By the way, the garage door opener has one other major drawback. It has the potential to cut off nearly all neighborly chatter. It most cases it succeeds -- rarely do neighbors talk when driving in/out because they are always in their vehicle. No, it isn't far fetched. I see it all the time.

December 22, 2008 at 7:36 AM  
Blogger Brant said...

I have the Weather Channel on my desktop. It gives me everything I need: hour-by-hour forecast, 10-day forecast, doppler radar, etc. Don't really need some pretty face on TV rehashing it for me, though I must admit that I don't mind looking at Julie Bologna on Channel 11.

December 22, 2008 at 10:08 AM  
Blogger PRIguy said...

The weather here in Richmond is very tricky to predict. To the west, mountains. To the east, the Atlantic. Richmond also is situated near where the jet stream changes some. We can get rain on the south side of the James River but not on the north side. Still, we have the same overblown, tremendously hyped "Weather Centers," "Storm Trackers," Doppler radar and all that stuff everyone else has, in addition to a platoon of folks who report it and "break it down" for us. One station actually boasts that it can track a rainstorm to the very block you live on. But they still can't predict snow. It doesn't matter though. An inch of snow shuts this city down just as quickly as a foot.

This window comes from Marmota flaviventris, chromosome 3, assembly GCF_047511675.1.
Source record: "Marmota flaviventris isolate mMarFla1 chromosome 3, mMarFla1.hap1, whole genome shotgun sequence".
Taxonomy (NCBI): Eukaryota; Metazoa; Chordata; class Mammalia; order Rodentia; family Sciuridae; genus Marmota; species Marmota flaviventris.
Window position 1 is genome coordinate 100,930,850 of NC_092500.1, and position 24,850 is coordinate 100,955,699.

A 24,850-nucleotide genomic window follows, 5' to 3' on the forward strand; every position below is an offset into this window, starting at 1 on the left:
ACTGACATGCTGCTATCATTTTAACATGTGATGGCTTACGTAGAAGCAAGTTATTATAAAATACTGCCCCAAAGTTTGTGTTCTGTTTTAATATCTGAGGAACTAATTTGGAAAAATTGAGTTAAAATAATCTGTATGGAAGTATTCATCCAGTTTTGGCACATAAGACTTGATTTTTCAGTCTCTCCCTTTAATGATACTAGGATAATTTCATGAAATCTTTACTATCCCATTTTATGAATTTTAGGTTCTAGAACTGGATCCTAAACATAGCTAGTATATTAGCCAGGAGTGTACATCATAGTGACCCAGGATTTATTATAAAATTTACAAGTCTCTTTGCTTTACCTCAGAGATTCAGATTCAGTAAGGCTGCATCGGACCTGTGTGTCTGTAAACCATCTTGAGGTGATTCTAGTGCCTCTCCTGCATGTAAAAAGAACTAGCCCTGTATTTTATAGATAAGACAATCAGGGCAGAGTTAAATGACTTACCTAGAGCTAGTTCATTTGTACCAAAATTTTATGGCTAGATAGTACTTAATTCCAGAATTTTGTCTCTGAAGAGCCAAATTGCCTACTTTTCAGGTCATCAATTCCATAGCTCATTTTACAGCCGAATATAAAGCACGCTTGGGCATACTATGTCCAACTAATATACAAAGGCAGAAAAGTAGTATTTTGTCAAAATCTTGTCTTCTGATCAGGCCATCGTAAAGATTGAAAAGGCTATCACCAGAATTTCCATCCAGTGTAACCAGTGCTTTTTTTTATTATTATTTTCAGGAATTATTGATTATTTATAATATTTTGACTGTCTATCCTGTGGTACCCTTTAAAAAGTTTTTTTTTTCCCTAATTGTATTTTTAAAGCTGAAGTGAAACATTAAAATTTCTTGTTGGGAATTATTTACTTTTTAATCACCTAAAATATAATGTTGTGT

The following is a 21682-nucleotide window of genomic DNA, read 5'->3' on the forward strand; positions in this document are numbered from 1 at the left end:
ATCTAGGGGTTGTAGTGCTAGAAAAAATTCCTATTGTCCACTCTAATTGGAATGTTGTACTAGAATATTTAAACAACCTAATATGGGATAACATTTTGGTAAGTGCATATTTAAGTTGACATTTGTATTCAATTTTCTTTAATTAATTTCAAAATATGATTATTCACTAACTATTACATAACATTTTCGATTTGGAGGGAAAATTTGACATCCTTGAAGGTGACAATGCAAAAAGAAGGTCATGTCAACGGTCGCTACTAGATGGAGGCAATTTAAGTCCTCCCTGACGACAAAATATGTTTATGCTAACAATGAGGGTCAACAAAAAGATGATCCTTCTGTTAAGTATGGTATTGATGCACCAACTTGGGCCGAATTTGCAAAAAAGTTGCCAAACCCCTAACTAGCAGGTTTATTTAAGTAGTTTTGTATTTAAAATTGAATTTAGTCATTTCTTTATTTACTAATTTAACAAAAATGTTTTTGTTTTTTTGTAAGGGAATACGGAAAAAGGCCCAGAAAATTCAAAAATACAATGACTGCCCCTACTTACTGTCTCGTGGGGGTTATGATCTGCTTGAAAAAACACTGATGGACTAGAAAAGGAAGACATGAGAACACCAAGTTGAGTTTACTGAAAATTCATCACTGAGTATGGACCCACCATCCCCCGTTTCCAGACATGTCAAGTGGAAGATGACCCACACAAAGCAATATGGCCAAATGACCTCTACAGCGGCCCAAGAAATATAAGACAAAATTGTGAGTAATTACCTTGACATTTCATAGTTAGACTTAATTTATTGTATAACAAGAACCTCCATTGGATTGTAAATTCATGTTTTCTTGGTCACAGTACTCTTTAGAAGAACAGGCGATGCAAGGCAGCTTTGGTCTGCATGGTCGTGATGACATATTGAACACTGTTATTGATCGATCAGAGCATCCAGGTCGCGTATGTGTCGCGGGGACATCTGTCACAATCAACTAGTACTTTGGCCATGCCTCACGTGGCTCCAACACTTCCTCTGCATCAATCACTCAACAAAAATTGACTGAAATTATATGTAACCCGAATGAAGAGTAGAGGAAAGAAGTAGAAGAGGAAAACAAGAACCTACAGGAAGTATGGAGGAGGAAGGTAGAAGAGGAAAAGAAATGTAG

I check the weather online to see what's coming up and then, as my mother used to say, I "stick my nose out" to see what it's like before I leave. Weather is one of those things where technology may well have usurped good old common sense.

December 22, 2008 at 10:47 AM  
Anonymous Anonymous said...

As my junior high geograhy teacher used to see, "I can get all the weather I need by looking out the window."

A tip to Pittsburghers: We live in a snowy region. Buy snow tires. Expect snow. Drive slower when it snows, even if you have an SUV. Carry a shovel and rock salt in the car. In summer, carry an umbrella.

We seem to have surviced through to 1970 or so without all this weather whining.

December 22, 2008 at 11:08 AM  
Blogger Roger said...